What Happens in a lesson?
This really is a difficult one to explain, as one of the great joys of teaching the technique is that each lesson is different, depending on the state of the pupil, the teacher and the time it happens.
There are some common elements though. Usually we start with either an introductory chat (first lesson) or a quick catch-up and decide what to focus on. This could be something like balance or neck tension, a particular activity that is proving troublesome – writing perhaps, or using a keyboard. Or it could pick up a point that the pupil has read or thought about and wants to explore – inhibition for instance. Generally this will be explored either working in the chair or as an activity moving around. Because the technique addresses the whole person, we never just work on one particular bit of the body in isolation.
At some point in the lesson the pupil usually moves onto the couch and we work round the body while they lay in semi-supine . We may then go back to a last few minutes of activity before the end of the lesson. This layout of a lesson is not fixed though. If a pupil is tense when they arrive for a lesson for instance we may go straight to the couch and keep chair or activity work for later. Alternatively if a pupil is in a wheel-chair we may decide just to work at AT while being in their chair for a few lessons, to save them the effort of moving to the couch.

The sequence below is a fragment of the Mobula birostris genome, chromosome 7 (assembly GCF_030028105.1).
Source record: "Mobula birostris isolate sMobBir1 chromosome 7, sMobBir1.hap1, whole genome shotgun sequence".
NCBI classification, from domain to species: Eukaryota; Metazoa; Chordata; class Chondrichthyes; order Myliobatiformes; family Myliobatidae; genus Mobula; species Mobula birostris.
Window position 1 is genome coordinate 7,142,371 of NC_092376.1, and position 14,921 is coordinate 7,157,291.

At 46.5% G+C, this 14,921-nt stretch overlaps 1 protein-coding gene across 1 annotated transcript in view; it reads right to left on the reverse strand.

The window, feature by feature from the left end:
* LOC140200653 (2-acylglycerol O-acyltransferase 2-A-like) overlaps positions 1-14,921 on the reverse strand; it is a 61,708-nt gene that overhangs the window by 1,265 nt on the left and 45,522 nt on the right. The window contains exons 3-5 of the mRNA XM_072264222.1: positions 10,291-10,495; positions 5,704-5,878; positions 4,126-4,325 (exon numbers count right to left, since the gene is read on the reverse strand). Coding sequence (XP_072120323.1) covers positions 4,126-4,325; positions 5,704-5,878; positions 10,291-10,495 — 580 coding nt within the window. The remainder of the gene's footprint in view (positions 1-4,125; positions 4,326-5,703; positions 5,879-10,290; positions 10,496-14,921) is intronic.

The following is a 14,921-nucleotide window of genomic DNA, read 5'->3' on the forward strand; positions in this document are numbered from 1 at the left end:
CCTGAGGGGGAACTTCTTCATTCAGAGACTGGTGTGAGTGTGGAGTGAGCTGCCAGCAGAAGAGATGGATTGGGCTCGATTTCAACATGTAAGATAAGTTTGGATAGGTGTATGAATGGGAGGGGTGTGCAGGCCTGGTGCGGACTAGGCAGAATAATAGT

Whatever type of work we are doing, a key point is that the pupil is engaged with what is going on, so they can take the ideas and experience away with them at the end of the lesson and carry them into their daily life. I will always explain what I propose and why, and get the pupil’s agreement before proceeding.
While we set the agenda each week to emphasise the elements that are key to you, within a set of six lessons I will always try and at least touch on the main ideas and procedures of the Technique, or explain to you why we are missing any bits out.
For children, I usually recommend a shorter 30 minute lesson and will try and involve both parent and child in activities, keeping the chair and couch sessions shorter at first, to build up the awareness in stillness that these encourage. Older children may move onto full length lessons, but younger children are generally better sticking to a short lesson regularly.
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